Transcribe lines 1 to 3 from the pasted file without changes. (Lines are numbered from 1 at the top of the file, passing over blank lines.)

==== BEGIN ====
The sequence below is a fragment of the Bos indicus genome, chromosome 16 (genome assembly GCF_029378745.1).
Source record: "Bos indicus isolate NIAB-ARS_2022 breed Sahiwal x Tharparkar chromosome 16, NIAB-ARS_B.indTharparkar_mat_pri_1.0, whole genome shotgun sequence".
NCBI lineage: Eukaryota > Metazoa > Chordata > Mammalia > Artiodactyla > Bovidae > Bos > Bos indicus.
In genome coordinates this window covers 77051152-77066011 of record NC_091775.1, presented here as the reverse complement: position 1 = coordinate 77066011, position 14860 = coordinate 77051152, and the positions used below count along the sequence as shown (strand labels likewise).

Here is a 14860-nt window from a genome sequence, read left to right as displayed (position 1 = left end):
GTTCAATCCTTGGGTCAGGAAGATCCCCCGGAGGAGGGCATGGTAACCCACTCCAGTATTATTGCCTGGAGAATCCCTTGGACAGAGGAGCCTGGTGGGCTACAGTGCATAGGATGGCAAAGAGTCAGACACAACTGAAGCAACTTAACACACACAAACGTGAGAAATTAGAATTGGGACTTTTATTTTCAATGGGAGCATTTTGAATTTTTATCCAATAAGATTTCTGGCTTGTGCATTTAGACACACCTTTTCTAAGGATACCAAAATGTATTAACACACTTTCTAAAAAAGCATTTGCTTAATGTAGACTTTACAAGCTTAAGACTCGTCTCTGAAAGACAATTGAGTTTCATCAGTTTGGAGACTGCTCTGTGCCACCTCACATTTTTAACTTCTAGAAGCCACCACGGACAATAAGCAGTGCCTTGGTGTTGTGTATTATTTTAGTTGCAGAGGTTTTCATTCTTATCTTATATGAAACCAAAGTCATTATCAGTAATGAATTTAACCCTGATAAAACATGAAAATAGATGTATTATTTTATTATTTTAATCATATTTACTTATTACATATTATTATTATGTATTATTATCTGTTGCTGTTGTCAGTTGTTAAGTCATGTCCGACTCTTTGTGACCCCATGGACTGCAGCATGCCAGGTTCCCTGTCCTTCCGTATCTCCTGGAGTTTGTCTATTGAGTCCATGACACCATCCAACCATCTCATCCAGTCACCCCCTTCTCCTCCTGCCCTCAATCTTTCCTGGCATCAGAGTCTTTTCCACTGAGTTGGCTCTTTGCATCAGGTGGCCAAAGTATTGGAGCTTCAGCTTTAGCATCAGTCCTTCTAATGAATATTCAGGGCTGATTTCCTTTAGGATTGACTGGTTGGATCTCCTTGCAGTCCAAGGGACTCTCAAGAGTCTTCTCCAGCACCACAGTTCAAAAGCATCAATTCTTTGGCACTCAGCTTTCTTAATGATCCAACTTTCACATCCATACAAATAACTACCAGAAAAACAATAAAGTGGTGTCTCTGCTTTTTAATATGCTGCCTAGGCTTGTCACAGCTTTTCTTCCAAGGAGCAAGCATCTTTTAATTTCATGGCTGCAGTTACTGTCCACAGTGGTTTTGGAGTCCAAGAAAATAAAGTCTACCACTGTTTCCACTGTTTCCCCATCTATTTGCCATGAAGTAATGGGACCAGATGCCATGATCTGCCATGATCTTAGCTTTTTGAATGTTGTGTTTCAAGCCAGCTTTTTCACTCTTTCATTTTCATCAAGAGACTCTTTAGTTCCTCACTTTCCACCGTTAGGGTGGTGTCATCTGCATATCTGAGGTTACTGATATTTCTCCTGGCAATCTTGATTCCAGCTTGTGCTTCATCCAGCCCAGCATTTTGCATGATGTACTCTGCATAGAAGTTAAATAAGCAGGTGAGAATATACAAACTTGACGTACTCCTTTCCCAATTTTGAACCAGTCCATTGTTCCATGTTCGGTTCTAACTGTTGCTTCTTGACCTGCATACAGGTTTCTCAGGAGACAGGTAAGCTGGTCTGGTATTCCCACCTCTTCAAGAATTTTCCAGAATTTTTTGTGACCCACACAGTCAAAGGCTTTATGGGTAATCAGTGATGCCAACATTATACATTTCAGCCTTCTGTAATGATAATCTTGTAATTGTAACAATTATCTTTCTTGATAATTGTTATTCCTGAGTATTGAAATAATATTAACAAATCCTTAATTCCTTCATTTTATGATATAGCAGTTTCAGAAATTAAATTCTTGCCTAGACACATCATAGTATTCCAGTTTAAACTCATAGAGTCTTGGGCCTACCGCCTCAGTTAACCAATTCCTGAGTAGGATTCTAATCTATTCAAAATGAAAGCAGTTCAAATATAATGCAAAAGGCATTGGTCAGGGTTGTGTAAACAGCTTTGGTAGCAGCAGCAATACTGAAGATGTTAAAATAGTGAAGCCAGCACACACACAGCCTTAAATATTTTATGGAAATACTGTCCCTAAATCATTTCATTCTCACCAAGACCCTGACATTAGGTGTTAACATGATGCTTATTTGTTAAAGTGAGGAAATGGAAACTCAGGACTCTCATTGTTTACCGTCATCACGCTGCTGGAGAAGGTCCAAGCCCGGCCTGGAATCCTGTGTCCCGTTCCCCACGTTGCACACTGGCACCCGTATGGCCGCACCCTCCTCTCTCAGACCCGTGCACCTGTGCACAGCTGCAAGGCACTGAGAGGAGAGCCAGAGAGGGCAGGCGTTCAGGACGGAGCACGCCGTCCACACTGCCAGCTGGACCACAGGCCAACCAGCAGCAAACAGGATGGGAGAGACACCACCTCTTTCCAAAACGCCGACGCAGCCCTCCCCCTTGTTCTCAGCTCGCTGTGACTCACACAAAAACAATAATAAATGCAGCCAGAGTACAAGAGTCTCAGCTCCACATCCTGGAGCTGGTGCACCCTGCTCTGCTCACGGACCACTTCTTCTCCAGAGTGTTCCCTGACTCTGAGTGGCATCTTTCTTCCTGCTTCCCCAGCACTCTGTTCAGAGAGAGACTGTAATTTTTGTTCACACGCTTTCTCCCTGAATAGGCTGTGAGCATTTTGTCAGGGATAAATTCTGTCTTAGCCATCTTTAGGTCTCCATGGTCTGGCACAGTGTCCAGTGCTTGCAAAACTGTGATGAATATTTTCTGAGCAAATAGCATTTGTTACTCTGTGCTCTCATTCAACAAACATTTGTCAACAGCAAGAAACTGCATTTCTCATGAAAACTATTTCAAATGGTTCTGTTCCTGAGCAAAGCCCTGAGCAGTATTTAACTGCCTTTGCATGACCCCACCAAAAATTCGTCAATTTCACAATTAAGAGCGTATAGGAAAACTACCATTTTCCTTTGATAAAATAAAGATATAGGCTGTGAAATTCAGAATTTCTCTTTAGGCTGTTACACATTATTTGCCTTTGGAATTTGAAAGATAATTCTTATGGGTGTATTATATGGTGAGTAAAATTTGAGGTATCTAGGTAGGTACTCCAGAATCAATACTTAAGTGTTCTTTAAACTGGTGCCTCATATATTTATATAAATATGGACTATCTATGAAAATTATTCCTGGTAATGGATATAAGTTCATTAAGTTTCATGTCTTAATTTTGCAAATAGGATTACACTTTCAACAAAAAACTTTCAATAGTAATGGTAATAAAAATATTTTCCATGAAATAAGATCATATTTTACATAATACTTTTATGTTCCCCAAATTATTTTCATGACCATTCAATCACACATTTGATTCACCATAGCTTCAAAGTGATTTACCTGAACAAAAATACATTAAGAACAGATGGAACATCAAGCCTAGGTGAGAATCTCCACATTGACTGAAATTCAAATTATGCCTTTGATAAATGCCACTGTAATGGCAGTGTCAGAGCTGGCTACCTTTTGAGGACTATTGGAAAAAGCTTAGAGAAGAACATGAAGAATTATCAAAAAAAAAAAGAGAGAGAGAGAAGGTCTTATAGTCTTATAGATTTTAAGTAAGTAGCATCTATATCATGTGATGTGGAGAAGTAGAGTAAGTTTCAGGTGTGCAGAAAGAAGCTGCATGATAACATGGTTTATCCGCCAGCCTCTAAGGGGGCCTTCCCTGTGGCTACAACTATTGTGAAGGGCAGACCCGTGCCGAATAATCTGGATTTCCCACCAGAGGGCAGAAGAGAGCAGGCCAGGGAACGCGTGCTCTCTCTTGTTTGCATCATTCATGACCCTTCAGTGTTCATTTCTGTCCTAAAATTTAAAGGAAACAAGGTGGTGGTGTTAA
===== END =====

The sequence below is a fragment of the Bos indicus genome, chromosome 16 (genome assembly GCF_029378745.1).
Source record: "Bos indicus isolate NIAB-ARS_2022 breed Sahiwal x Tharparkar chromosome 16, NIAB-ARS_B.indTharparkar_mat_pri_1.0, whole genome shotgun sequence".
NCBI lineage: Eukaryota > Metazoa > Chordata > Mammalia > Artiodactyla > Bovidae > Bos > Bos indicus.